In a Chapter 7 Bankruptcy you receive a full discharge of your debts usually within three months of filing. There is no payment plan and your credit will start rebuilding immediately. Usually there is only one creditor meeting to make sure your paperwork is filed correctly and is accurate.
In Chapter 13 Bankruptcy you repay all or part of your debt based on a budget prepared by your bankruptcy attorney. There is a trustee whose duty is to make sure the creditors get paid as much as possible under bankruptcy law. After a creditor meeting, there is a hearing to confirm your plan, and typically the trustee must agree to the plan. For example, if I owed $100,000.00 in debt and my budget showed I could pay $1,000.00 per month, I would repay approximately $60,000.00 over five years, or 60 percent of the debt. No interest would accrue on unsecured debt. You can also pay arrearages on a home and a car in Chapter 13. You do not get a discharge until the plan is complete. You cannot enter into debt while in Chapter 13 without Court permission.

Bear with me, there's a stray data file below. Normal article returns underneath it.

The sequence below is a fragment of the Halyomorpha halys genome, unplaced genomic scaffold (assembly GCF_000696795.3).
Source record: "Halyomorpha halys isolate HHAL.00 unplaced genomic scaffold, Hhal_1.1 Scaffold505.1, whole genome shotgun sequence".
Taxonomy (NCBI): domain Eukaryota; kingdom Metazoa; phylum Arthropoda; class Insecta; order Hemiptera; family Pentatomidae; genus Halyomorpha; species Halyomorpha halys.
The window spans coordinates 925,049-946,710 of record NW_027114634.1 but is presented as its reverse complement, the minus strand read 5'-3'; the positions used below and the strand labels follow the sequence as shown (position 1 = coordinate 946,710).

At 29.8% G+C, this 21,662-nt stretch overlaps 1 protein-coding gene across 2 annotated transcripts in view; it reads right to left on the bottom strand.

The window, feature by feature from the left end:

I generally recommend filing a Chapter 7 due to the lower costs and quicker discharge of debts. Chapter 13 is appropriate if you are behind on your home and want time to make up payments. I never believe it is a good idea to file Chapter 13 to keep a car, as with the attorney fees and trustee fees you could buy a good used car. Most Chapter 13 plans fail, and the only benefit is to the attorney who gets paid first.
Often people file Chapter 13 because they cannot afford to pay an attorney up front, and respond to ads for low up front payments. This is a bad idea because in the end you will be paying way more money than if you found a way to file a Chapter 7. FAQ provide by Bankruptcy Court
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